Tip #8: Hire An Assistant
No, not a second shooter (though you may have one of those, too). Hire an assistant.
Your photo assistant can:
- Carry and/or guard your gear
- Help set up equipment if you’re using lights or tripods
- Smooth trains, fluff hair, and re-pin boutonnieres
- Bring you a bottle of water so you don’t pass out
If nothing else, a second pair of hands can feel life-saving when you’re in the midst of a hectic wedding.
Photo by EM + STEVE POGOZELSKI of POGO PHOTO
- When listing an assisting job, clearly state when, where, how long, and how much you can pay.
- Make it clear that you are hiring an assistant – not a second shooter.
- Leave nothing to chance! Tell your assistant what you expect them to wear. No jeans? All black? A suit and tie? Be specific. Your assistant represents your brand while they’re with you.
Tip #9: Prepare Your Emergency Kit
An emergency kit can help streamline the photography process and enhance your clients’ experience!
Bobby pins, a stain stick, a small sewing kit, and baby wipes will handle most minor crises.
Photo by EM + STEVE POGOZELSKI of POGO PHOTO
Larger emergency kits may contain rain ponchos, first aid kits, bug spray, crochet needles (for dress buttons), makeup basics, spare bow ties, lighters, a list of emergency phone numbers (backup vendors and photographers), and more. Your imagination is the limit!
Don’t overburden yourself but pack what makes you feel prepared and comfortable. Your assistant can help you manage this extra bag!
Tip #10: Use the Right Camera Settings
Shoot in RAW
RAW files are uncompressed data files that contain all of the image information. Since RAW data are unprocessed, they look flat and lack contrast. They’re like a film negative!
The advantage is that you get more flexibility and range when it comes to editing your photos because RAW files capture more dynamic range in a scene. All visual information remains intact on the file, so you have leeway in adjusting sharpness, brightness, contrast, shadows, and colors.
Use Varying Shutter Speeds
A fast shutter speed is a good starting point for wedding photography because you’ll capture lots of movement. For starters, set the shutter speed to 1/200 or faster.
Then try shutter priority mode to really freeze moments. Set the shutter speed to 1/500th of a second to capture active moments. You can tweak these settings to capture laughter, dancing, twirling, and other movements.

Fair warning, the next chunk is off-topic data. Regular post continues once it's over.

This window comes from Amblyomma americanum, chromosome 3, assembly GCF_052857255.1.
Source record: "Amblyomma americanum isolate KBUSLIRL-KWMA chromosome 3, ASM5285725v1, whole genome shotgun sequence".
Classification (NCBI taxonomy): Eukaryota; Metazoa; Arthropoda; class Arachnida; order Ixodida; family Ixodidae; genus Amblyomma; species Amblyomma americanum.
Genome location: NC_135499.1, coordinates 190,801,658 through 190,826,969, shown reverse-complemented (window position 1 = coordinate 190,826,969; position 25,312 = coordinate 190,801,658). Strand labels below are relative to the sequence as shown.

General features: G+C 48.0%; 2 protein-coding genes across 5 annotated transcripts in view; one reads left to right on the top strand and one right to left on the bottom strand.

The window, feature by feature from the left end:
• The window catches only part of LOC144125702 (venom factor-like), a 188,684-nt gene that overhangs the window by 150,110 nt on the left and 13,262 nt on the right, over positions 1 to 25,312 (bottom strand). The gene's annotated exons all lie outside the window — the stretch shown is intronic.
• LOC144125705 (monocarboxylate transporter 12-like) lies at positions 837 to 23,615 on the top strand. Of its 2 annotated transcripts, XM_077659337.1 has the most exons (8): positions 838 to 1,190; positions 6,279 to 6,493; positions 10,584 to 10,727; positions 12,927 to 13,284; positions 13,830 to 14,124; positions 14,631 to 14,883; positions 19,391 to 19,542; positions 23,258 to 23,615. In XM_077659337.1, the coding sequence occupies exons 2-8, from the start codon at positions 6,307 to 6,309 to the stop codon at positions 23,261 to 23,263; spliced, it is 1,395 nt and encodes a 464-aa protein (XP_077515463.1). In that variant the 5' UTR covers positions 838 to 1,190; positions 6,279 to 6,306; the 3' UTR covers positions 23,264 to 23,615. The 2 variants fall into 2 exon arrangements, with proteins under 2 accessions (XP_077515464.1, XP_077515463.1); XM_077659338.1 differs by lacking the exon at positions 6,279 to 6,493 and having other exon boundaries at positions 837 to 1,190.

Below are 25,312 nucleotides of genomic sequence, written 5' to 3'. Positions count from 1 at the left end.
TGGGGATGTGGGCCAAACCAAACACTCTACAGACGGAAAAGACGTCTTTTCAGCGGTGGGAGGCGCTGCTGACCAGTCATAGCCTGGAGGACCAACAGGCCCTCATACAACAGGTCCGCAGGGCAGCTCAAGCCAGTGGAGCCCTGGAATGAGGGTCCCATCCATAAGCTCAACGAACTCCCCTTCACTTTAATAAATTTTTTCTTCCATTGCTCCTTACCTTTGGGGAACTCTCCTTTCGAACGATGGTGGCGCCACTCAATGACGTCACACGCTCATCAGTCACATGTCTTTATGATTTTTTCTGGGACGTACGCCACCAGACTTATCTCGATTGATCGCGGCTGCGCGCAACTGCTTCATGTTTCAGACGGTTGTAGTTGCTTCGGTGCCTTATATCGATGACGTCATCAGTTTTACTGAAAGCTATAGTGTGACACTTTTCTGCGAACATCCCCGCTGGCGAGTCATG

Experiment with a Range of Apertures
The aperture dictates what part(s) of a photo are in focus. If you want to show the grandeur of a ballroom, make sure you’re putting everything in the scene in focus. In that case, you’d use an aperture of f/8 or even f/16.
When you’re taking photos of people and details, you can opt for high apertures to create depth by blurring out the background. In that case, try an aperture of f/2/8 or f/4.
On the other hand, lower apertures isolate the subject, making it the whole focus of an image. This is why it’s best to use apertures between f/1.8 to f/2.8 for bridal portraits. In this way, you can bring in more light while reducing unwanted distractions.
Adjust your ISO
Here’s another wedding photography tip for beginners: keep the ISO under 1000 whenever possible to keep the digital artifacting at a minimum. However, you can always increase the ISO depending on the situation, especially in low-light venues. Want to capture the moody glow of candlelight? Consider bumping up your ISO to 3200. An entire ISO range is available at your disposal, so maximize it and try new things!
For indoor weddings, try to keep ISO between 400-800 to achieve beautiful, grain-free portrait photos. If you go higher than that, you may get more digital noise (though, this depends on your camera, so try a few options).
Tip #11: Show Up Early and Scout the Location for the Best Light Source
One of the best wedding photography tips for beginners is to arrive at the venue early. Not only does this give you ample time to prepare your equipment, but also time to scout for shooting locations and available lighting.
When you arrive 30-60 minutes early, you won’t risk working under pressure to get all the necessary shots. In addition, you can carve out time to talk with the coordinators, and other vendors who will work with you during the day.
Whenever you arrive at the venue, one of the first things to do is to check the lighting that might be available throughout the day. There are four common sources of light that you can optimize:
Use natural light as much as possible to provide a gentle, warmer, and softer look for your subjects. Most wedding venues and reception areas have ample window light. Make a mental note of where windows are located.
Golden hour is a magical time for emotive, evocative portraits of the couple. When the sun is low on the horizon, the light creates a soft and beautiful look that flatters the subjects.